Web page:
Mosquitoes are universally hated all over the world and are the bane of most of the civilized world. These little pesky disease-carrying insects make a living by drawing the blood out of anything that moves, including humans. However, several expert entomologists state that though mosquitoes cause aggravatingly itchy bites, these biting insects are a rather spectacular group of insects. Read on to understand what makes these creatures interesting and why are mosquitoes so dangerous.
How Do Mosquitoes Bite?
We have all been bitten by mosquitoes, some of us more than others. But do we know what mosquitoes do to humans? Mosquitoes are far more multifaceted and complex than most of us would ever imagine. Often termed as a flying syringe, the mosquito uses its proboscis (elongated appendage from the head of an animal) to suck blood from any living being or animal. The mosquito cuts the skin using its proboscis to suck the blood. As the mosquito is feeding, it injects its saliva into the skin of the human or animal it is feeding on. The body then reacts to the saliva resulting in itching or a bump. Some people have only a mild reaction to a mosquito bite.
Where Do Mosquitoes Live?
Mosquitoes can live and breed in almost any setting or environment, except for the extreme cold weather. They favor marshes, forests, weeds, and tall grasses, and also ground that is wet for at least part of the year. Also, the body of a mosquito changes radically throughout its lifecycle. As a result, these creatures need diverse conditions to live and survive, depending on their development stage. However, the most important thing that a mosquito habitat must always comprise is a form of water supply. Water offers mosquitoes a place to lay eggs and develop and grow through their water stages (egg, larval, and pupal). Post the airborne part of their life cycle; the female mosquitoes return to the water to lay a fresh batch of eggs. Female mosquitoes primarily lay their eggs on the water surface or in areas where the water can rise and flood the eggs. This water then stimulates the eggs to hatch into larvae. Mosquito larvae resemble tiny wriggling worms swimming around in sources of standing water and are often termed as “wigglers.”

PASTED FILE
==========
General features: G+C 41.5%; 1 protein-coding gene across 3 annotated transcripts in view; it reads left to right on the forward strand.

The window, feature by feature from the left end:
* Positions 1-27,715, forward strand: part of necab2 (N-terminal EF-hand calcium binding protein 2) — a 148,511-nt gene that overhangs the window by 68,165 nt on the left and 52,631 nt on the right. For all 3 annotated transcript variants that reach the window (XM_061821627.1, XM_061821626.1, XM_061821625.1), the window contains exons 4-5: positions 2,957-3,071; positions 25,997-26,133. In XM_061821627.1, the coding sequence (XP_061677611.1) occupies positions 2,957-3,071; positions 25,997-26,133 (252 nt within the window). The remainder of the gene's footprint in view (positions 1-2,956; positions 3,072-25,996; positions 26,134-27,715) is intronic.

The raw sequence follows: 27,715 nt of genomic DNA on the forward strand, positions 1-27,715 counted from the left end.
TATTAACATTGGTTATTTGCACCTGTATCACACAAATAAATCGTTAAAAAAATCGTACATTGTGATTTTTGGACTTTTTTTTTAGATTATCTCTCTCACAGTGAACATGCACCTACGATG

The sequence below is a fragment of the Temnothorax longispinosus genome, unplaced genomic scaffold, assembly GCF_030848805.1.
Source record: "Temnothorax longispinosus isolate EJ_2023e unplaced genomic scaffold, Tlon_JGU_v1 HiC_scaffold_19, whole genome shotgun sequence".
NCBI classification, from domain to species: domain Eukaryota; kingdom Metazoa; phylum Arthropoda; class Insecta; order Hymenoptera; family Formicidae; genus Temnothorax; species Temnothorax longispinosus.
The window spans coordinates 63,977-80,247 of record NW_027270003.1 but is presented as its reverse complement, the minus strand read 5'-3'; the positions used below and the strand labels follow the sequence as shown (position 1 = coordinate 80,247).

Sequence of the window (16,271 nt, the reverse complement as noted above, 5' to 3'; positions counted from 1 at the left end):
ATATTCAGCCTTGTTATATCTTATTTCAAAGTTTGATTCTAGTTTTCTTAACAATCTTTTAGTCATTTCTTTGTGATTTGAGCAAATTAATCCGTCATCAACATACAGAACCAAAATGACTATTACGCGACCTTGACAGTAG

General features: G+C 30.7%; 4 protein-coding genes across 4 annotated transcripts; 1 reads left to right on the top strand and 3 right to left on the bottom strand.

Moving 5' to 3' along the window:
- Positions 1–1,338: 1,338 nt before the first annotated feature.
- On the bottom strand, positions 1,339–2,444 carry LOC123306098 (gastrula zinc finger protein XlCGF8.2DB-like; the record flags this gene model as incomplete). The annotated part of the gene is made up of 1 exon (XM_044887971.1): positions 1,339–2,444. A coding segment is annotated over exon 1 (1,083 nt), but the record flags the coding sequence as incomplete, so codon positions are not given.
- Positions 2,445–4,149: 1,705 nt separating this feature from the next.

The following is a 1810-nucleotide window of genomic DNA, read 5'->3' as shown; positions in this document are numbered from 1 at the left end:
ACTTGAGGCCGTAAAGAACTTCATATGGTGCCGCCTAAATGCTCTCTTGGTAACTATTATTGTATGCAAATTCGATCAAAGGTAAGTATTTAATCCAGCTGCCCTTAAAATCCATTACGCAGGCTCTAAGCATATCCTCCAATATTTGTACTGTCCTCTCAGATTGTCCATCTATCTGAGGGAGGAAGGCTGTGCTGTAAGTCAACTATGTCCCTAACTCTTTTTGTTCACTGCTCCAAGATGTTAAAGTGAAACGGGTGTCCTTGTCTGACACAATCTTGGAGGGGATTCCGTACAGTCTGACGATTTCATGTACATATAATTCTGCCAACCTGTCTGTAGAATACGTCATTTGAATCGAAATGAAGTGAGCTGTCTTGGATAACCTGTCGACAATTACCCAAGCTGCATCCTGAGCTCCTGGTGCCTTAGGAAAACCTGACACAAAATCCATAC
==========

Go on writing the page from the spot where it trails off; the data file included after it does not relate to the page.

How Long Do Mosquitoes Live?
If you wonder how long mosquitoes live, you have most probably been bitten by a mosquito. Did you know that certain people indeed attract mosquitoes more than others? After the female mosquito bites and draws blood, she lays her eggs at a place prone to stagnant or flooding water. This sets into motion the life cycle of new mosquitoes. When checking and at the typical lifespan of mosquitoes, the first thing you should know is that female mosquitoes live longer than their male counterparts. Also, female mosquitoes are the only mosquitoes that can bite and suck on your blood. A female mosquito can live for around one or two months (which can at times be the complete mosquito season). That said, various other mosquito types survive in areas such as attics and garages for close to six months. The average adult female mosquito can survive up to 40-53 days. That means one female mosquito can probably live in your house for close to two months. Outside, mosquitoes can only survive in temperatures over 50°F, but preferably 80°F. Adult male mosquitoes have a smaller lifespan, and they can only live for close to 10 days.
Do note that these approximate lifespans of mosquitoes are only valid in suitable conditions for mosquitoes and differ from species to species. When essentials such as adequate food sources, protection, and places to lay eggs are taken away, one can drastically shorten the lifespan of a mosquito.
What Do Mosquitoes Eat?